Before MINTON and DUFFY, Circuit Judges, and LINDLEY, District Judge.
The defendants were indicted and convicted on a count which charged them with the possession of 27 cases of butter which had been stolen from an interstate shipment, knowing the same to have been stolen. The statute concerned is 18 U.S.C. § 409 [now § 659], the pertinent parts of which read as follows:
"(a) Whoever shall - * * *
"(2) embezzle, steal, or unlawfully take, carry away, or conceal, or by fraud or deception obtain from any -
"(i) railroad car, motortruck, wagon, or other vehicle,
"(ii) station house, platform, depot, or terminal,
"(iii) steamboat, vessel, or wharf,
"(iv) aircraft, airport, aircraft terminal or air navigation facility,
"any goods or property moving as or which are a part of or which constitute an interstate or foreign shipment of freight or express, with intent to convert such goods or property to his own use, or shall buy, receive, or have in his possession any such goods or property, knowing the same to have been embezzled or stolen; * * *."
In the court below a motion to suppress the evidence was heard and overruled, and separate motions for acquittal were filed at the conclusion of all the evidence and overruled. These are assigned and discussed as error duly presented below. The defendants present here for the first time their contention that the count upon which they were convicted was defective.
We shall first discuss the sufficiency of the evidence to support the verdict and judgment, which is presented by the motions for acquittal. In answering that question, we consider only the evidence favorable to the verdict and such reasonable inferences as the jury may have drawn therefrom. Butler v. United States, 7 Cir., 138 F.2d 977; United States v. Monarch Distributing Co., 7 Cir., 116 F.2d 11.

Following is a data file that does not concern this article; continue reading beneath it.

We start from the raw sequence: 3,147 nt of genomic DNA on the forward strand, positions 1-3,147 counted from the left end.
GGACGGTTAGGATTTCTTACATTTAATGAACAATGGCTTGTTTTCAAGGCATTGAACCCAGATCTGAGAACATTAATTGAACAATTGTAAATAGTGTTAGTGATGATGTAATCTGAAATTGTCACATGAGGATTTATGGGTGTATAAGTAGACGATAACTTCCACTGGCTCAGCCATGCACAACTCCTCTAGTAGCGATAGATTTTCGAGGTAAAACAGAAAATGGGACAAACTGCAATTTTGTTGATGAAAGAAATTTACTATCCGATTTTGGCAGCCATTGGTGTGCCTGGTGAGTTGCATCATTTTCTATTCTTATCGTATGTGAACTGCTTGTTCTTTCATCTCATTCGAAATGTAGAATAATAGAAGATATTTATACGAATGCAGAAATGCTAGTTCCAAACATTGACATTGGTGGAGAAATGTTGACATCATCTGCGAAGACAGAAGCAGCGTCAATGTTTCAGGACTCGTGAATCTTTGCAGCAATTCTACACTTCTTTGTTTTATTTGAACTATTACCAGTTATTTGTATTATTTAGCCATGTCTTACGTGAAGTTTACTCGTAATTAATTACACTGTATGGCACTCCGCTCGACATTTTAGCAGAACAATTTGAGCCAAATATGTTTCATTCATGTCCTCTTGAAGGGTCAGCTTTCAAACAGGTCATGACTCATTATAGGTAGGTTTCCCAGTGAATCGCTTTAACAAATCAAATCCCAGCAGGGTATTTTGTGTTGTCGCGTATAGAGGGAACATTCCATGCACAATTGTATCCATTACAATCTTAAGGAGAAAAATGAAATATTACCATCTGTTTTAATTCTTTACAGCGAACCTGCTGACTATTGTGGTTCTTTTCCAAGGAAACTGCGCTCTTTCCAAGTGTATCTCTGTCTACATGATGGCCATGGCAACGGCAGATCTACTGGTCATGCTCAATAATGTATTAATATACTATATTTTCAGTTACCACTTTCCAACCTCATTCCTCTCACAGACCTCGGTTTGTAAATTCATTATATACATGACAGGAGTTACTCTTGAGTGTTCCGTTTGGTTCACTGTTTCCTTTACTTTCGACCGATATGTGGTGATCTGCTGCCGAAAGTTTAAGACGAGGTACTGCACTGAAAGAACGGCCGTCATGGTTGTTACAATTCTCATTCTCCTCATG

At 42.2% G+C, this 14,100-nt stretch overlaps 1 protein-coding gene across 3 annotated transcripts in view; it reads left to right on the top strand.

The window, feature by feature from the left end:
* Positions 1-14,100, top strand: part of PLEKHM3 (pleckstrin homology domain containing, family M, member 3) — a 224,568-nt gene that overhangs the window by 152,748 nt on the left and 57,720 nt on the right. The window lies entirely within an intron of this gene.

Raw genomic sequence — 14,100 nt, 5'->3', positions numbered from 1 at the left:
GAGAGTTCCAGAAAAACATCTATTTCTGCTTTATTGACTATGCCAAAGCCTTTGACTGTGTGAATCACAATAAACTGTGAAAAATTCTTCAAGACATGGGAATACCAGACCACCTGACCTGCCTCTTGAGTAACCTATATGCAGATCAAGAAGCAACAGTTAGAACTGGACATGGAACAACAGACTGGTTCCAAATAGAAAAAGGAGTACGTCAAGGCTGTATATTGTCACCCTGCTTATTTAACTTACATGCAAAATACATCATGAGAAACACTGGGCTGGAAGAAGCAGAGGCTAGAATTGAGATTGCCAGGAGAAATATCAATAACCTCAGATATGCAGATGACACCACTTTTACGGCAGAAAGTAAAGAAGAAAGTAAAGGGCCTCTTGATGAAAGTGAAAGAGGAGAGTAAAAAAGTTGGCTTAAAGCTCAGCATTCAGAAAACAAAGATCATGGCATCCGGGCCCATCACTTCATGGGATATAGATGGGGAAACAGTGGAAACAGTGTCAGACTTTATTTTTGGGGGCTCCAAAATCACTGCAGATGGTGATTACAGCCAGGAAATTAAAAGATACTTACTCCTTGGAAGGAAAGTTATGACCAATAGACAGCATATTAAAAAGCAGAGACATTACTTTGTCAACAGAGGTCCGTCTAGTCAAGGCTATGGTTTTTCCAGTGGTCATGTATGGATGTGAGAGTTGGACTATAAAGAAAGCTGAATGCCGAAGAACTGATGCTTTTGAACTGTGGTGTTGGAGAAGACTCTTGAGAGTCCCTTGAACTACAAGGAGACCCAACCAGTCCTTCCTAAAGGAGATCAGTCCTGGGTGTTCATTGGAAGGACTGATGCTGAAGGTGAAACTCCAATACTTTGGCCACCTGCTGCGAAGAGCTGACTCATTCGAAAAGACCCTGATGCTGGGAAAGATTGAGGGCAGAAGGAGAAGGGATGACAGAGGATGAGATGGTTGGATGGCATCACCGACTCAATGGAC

The following facts are supported by substantial evidence in the record. On November 17, 1947, in the city of Chicago, Illinois, Police Officer Harrington was on his beat at 3 A.M. in the vicinity of the intersection of Emerald Street and Root Street. Emerald Street runs north and south, and Root Street runs east and west between 41st and 42d streets. On the northeast corner of Emerald and Root was a lot on which Safeway Truck Lines parked its truck trailers. An office of Safeway adjoined the parking lot.At the time in question, four truck trailers of Safeway were on this lot. The lot was well lighted. As Officer Harrington was going to a call box on the corner of Root and Halsted streets, a block west of Emerald Street, to make his routine call to headquarters, he heard a truck on Safeway's lot. The throttle of the truck was full and the engine made an unusual noise and attracted his attention. He looked in the direction of the lot and saw a red truck without lights leaving the lot in the vicinity of the trailers. The back of the truck had folding gates.
The officer went on and pulled his box at Root and Halsted streets. He then walked east on the north side of Root Street and as he came to the alley between Halsted and Emerald streets, he saw a truck, similar to the one he had seen leaving the Safeway lot, driving south on Emerald at about forty miles an hour. He returned to the Safeway lot and examined the trailers. One was not molested. The other three were broken open, and the locks and seals were lying close to the opened trailers. One seal put in evidence bore a number and was indentified as put on the Safeway truck trailer that had left Mason City, Iowa, for Boston, Massachusetts, loaded with butter. It was a railroad seal used by the creamery that shipped the butter to seal the trailer and bore the markings "M.C. and C.L.R.R. Co.," which were the ...